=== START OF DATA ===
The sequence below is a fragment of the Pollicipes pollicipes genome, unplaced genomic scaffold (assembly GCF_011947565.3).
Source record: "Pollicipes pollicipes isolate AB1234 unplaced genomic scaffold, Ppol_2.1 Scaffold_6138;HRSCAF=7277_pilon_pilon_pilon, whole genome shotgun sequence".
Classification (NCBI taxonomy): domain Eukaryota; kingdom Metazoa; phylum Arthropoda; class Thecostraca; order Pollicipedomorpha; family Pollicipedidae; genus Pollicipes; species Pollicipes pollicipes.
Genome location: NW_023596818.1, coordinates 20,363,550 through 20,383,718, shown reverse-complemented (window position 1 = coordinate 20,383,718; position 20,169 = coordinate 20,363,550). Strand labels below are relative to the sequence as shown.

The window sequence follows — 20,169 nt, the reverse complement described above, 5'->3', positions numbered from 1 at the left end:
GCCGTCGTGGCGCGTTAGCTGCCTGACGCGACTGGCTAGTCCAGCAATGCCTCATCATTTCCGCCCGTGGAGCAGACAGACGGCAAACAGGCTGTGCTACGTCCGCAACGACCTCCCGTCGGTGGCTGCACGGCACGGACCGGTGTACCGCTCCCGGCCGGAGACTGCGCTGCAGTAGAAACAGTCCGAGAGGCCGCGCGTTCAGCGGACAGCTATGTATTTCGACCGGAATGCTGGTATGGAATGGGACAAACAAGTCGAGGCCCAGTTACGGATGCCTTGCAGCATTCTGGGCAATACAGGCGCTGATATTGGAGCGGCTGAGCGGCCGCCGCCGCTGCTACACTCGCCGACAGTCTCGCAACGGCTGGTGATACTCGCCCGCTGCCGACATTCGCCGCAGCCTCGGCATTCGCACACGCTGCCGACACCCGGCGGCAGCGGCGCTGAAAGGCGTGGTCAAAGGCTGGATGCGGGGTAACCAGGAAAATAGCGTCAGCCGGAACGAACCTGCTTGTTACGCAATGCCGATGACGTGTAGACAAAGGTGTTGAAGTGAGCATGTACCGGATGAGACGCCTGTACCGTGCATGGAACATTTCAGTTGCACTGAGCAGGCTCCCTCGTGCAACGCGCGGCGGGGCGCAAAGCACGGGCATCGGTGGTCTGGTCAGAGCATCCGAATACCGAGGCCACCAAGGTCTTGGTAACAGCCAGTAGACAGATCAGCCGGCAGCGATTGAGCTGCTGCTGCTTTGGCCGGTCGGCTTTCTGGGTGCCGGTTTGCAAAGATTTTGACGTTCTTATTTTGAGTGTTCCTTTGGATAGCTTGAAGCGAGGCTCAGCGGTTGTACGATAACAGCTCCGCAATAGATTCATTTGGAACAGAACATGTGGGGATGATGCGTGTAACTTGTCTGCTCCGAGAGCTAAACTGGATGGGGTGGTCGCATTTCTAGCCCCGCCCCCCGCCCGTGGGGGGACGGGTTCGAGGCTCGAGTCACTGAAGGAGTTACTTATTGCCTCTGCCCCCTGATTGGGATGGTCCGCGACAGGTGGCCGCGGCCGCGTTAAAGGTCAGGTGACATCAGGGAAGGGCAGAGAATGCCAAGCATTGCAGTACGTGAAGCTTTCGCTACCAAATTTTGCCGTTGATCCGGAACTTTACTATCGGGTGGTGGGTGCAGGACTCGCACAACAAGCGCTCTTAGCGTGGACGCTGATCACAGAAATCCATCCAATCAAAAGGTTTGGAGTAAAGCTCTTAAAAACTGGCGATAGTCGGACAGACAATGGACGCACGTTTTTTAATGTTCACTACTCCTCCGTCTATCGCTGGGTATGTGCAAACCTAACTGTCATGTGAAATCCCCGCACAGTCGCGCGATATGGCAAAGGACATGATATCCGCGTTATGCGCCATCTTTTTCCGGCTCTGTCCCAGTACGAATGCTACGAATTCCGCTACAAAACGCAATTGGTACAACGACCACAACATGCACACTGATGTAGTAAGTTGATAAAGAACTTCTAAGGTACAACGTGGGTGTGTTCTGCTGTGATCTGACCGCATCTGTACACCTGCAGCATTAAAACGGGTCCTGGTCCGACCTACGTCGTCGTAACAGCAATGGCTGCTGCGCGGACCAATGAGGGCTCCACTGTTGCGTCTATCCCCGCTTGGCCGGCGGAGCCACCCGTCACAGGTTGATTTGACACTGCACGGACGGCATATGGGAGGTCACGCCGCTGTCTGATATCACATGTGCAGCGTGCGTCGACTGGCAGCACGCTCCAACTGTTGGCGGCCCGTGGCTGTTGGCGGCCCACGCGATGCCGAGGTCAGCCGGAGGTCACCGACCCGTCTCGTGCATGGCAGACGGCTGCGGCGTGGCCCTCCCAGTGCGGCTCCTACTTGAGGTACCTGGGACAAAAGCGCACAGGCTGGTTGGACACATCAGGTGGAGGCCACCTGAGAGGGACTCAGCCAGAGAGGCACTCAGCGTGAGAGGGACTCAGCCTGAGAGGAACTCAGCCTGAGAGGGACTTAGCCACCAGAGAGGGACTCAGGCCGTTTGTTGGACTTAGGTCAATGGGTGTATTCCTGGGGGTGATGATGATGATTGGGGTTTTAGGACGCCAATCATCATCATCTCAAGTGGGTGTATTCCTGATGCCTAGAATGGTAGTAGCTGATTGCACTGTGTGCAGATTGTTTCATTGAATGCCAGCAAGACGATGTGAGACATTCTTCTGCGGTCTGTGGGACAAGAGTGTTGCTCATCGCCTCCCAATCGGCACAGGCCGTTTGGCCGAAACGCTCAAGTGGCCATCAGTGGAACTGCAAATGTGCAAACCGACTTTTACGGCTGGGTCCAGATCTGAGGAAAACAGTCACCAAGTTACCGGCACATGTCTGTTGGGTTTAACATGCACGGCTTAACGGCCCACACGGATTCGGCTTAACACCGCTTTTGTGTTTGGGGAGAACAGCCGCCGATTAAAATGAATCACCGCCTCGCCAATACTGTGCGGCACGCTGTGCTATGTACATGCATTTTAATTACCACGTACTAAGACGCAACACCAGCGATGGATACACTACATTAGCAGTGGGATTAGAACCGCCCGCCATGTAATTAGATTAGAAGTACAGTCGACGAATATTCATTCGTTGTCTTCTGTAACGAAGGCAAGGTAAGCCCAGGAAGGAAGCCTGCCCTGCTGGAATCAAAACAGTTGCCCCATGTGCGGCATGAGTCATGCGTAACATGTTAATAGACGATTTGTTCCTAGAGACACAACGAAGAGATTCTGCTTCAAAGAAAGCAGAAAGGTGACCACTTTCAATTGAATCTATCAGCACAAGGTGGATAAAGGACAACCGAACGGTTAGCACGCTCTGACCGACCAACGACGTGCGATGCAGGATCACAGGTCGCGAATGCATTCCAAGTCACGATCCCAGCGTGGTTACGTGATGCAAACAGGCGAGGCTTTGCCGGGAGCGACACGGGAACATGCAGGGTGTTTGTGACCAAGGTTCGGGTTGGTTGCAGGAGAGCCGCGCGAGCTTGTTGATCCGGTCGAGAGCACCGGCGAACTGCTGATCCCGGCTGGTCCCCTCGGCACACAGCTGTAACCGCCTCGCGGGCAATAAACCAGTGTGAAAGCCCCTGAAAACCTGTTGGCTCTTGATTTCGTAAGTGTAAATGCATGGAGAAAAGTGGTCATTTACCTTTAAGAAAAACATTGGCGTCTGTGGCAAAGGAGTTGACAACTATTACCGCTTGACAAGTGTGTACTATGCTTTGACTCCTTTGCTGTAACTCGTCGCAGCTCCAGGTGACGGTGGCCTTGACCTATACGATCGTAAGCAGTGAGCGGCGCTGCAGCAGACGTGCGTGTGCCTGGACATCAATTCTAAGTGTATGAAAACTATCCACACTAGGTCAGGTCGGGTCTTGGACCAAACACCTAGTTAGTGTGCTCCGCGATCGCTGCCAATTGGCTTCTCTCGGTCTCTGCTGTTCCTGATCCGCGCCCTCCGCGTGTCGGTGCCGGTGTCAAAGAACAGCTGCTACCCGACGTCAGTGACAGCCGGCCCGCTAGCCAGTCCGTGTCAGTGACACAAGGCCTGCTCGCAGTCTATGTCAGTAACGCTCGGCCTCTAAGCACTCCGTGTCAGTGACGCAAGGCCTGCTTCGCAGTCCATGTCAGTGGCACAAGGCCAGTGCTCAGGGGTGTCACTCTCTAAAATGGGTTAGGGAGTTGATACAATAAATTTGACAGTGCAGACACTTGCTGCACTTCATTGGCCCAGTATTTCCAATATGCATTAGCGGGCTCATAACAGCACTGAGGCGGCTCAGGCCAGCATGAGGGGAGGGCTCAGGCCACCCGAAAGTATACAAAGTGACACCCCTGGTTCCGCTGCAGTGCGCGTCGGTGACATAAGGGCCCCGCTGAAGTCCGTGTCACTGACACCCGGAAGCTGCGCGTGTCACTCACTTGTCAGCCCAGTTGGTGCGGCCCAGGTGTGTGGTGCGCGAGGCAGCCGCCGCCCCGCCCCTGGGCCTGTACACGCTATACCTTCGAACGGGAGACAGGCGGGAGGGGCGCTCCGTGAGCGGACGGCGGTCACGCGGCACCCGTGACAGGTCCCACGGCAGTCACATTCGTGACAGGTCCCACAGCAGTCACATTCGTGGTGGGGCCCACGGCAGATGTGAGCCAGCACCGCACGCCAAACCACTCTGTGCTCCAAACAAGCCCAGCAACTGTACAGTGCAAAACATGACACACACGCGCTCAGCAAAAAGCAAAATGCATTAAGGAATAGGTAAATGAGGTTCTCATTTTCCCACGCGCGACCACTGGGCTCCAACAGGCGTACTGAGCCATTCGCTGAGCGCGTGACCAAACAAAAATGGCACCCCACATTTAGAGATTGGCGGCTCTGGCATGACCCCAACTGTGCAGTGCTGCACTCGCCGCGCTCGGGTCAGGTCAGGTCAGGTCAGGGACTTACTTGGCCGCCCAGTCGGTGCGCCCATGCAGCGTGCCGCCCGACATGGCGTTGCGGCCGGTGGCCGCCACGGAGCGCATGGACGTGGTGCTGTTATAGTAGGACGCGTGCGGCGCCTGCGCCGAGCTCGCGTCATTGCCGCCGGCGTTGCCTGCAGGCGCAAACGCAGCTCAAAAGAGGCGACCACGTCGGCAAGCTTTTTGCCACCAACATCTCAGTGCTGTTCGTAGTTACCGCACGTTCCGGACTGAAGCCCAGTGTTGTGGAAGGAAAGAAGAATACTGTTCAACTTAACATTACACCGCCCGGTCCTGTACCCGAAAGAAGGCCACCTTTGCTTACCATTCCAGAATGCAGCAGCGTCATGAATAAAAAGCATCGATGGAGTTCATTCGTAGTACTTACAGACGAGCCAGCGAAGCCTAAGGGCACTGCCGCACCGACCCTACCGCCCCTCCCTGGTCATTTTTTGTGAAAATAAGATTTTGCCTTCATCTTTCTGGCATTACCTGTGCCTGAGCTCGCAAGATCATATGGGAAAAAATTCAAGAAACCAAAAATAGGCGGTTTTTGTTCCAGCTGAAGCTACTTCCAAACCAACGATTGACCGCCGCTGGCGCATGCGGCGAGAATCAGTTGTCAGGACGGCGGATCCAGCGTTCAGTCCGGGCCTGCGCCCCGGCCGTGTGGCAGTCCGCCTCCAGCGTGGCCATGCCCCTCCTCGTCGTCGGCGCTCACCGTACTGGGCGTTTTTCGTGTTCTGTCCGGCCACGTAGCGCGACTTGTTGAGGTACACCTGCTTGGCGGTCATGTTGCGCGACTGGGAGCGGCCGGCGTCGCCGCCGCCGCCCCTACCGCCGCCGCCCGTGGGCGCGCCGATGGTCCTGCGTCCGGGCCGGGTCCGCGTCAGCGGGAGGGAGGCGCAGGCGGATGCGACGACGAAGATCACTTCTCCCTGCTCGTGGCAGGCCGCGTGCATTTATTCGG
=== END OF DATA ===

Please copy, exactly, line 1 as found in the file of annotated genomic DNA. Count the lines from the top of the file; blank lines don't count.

The sequence below is a fragment of the Pollicipes pollicipes genome, unplaced genomic scaffold (assembly GCF_011947565.3).